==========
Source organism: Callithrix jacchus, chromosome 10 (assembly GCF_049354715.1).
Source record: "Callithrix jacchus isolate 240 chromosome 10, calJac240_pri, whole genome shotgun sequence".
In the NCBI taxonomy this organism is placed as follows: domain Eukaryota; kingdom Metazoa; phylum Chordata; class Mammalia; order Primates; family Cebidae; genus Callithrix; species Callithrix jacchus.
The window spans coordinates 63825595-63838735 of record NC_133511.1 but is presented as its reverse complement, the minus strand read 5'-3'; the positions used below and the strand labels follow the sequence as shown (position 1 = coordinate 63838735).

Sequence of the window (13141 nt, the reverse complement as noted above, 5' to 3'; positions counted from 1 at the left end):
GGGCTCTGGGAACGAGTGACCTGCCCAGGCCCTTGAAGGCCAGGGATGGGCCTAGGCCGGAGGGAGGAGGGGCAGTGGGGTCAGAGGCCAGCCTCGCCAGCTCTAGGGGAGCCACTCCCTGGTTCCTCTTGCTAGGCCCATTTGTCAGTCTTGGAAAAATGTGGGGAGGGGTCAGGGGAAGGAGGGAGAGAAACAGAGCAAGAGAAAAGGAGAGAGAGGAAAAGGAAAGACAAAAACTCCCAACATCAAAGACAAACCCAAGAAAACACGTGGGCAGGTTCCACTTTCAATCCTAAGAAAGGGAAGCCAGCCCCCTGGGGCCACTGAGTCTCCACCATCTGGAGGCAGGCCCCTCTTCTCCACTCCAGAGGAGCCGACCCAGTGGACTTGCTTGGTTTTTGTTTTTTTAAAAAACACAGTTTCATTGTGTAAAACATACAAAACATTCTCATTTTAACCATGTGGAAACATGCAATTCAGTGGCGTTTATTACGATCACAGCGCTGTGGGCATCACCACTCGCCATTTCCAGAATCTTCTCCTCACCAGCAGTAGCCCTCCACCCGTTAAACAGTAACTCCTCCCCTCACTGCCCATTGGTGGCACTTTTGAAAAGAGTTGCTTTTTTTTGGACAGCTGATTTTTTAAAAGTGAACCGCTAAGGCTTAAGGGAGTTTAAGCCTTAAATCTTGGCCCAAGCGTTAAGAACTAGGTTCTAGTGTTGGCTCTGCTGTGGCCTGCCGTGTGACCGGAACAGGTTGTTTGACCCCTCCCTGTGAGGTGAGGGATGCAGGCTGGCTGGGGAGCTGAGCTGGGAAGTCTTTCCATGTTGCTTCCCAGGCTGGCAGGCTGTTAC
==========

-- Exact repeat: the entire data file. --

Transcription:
Source organism: Callithrix jacchus, chromosome 10 (assembly GCF_049354715.1).
Source record: "Callithrix jacchus isolate 240 chromosome 10, calJac240_pri, whole genome shotgun sequence".
In the NCBI taxonomy this organism is placed as follows: domain Eukaryota; kingdom Metazoa; phylum Chordata; class Mammalia; order Primates; family Cebidae; genus Callithrix; species Callithrix jacchus.
The window spans coordinates 63825595-63838735 of record NC_133511.1 but is presented as its reverse complement, the minus strand read 5'-3'; the positions used below and the strand labels follow the sequence as shown (position 1 = coordinate 63838735).

Sequence of the window (13141 nt, the reverse complement as noted above, 5' to 3'; positions counted from 1 at the left end):
GGGCTCTGGGAACGAGTGACCTGCCCAGGCCCTTGAAGGCCAGGGATGGGCCTAGGCCGGAGGGAGGAGGGGCAGTGGGGTCAGAGGCCAGCCTCGCCAGCTCTAGGGGAGCCACTCCCTGGTTCCTCTTGCTAGGCCCATTTGTCAGTCTTGGAAAAATGTGGGGAGGGGTCAGGGGAAGGAGGGAGAGAAACAGAGCAAGAGAAAAGGAGAGAGAGGAAAAGGAAAGACAAAAACTCCCAACATCAAAGACAAACCCAAGAAAACACGTGGGCAGGTTCCACTTTCAATCCTAAGAAAGGGAAGCCAGCCCCCTGGGGCCACTGAGTCTCCACCATCTGGAGGCAGGCCCCTCTTCTCCACTCCAGAGGAGCCGACCCAGTGGACTTGCTTGGTTTTTGTTTTTTTAAAAAACACAGTTTCATTGTGTAAAACATACAAAACATTCTCATTTTAACCATGTGGAAACATGCAATTCAGTGGCGTTTATTACGATCACAGCGCTGTGGGCATCACCACTCGCCATTTCCAGAATCTTCTCCTCACCAGCAGTAGCCCTCCACCCGTTAAACAGTAACTCCTCCCCTCACTGCCCATTGGTGGCACTTTTGAAAAGAGTTGCTTTTTTTTGGACAGCTGATTTTTTAAAAGTGAACCGCTAAGGCTTAAGGGAGTTTAAGCCTTAAATCTTGGCCCAAGCGTTAAGAACTAGGTTCTAGTGTTGGCTCTGCTGTGGCCTGCCGTGTGACCGGAACAGGTTGTTTGACCCCTCCCTGTGAGGTGAGGGATGCAGGCTGGCTGGGGAGCTGAGCTGGGAAGTCTTTCCATGTTGCTTCCCAGGCTGGCAGGCTGTTAC